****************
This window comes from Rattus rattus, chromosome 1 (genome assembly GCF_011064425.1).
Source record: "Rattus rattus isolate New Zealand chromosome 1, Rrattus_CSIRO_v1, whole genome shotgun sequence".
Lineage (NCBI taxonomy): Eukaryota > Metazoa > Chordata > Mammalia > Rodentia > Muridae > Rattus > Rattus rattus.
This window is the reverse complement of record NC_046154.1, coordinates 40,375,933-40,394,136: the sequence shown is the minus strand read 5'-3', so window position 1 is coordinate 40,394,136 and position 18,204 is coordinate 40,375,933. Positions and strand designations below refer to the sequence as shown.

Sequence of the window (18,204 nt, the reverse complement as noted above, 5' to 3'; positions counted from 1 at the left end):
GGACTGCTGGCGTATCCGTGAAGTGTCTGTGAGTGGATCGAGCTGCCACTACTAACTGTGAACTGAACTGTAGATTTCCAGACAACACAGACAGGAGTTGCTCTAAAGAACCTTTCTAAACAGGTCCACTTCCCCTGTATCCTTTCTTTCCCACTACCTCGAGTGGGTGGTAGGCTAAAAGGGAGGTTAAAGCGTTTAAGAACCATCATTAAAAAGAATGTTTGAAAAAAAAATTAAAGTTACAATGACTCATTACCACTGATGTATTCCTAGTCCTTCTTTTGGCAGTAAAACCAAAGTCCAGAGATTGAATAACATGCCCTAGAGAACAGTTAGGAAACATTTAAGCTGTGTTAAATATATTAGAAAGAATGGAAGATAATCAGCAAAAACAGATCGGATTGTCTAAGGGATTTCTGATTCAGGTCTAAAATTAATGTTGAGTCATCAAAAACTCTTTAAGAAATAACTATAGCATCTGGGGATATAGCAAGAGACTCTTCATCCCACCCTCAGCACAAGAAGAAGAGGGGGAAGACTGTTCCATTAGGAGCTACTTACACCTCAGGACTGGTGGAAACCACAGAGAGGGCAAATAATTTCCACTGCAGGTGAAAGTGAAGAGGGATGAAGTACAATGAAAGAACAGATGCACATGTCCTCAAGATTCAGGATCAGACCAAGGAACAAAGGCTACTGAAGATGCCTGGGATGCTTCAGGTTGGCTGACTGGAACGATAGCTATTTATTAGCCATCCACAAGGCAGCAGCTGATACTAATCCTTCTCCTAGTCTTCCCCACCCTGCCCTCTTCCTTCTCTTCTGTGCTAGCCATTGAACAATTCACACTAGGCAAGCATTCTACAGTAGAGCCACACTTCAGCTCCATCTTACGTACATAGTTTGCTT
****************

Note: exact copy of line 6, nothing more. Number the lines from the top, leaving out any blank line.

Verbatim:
GGACTGCTGGCGTATCCGTGAAGTGTCTGTGAGTGGATCGAGCTGCCACTACTAACTGTGAACTGAACTGTAGATTTCCAGACAACACAGACAGGAGTTGCTCTAAAGAACCTTTCTAAACAGGTCCACTTCCCCTGTATCCTTTCTTTCCCACTACCTCGAGTGGGTGGTAGGCTAAAAGGGAGGTTAAAGCGTTTAAGAACCATCATTAAAAAGAATGTTTGAAAAAAAAATTAAAGTTACAATGACTCATTACCACTGATGTATTCCTAGTCCTTCTTTTGGCAGTAAAACCAAAGTCCAGAGATTGAATAACATGCCCTAGAGAACAGTTAGGAAACATTTAAGCTGTGTTAAATATATTAGAAAGAATGGAAGATAATCAGCAAAAACAGATCGGATTGTCTAAGGGATTTCTGATTCAGGTCTAAAATTAATGTTGAGTCATCAAAAACTCTTTAAGAAATAACTATAGCATCTGGGGATATAGCAAGAGACTCTTCATCCCACCCTCAGCACAAGAAGAAGAGGGGGAAGACTGTTCCATTAGGAGCTACTTACACCTCAGGACTGGTGGAAACCACAGAGAGGGCAAATAATTTCCACTGCAGGTGAAAGTGAAGAGGGATGAAGTACAATGAAAGAACAGATGCACATGTCCTCAAGATTCAGGATCAGACCAAGGAACAAAGGCTACTGAAGATGCCTGGGATGCTTCAGGTTGGCTGACTGGAACGATAGCTATTTATTAGCCATCCACAAGGCAGCAGCTGATACTAATCCTTCTCCTAGTCTTCCCCACCCTGCCCTCTTCCTTCTCTTCTGTGCTAGCCATTGAACAATTCACACTAGGCAAGCATTCTACAGTAGAGCCACACTTCAGCTCCATCTTACGTACATAGTTTGCTT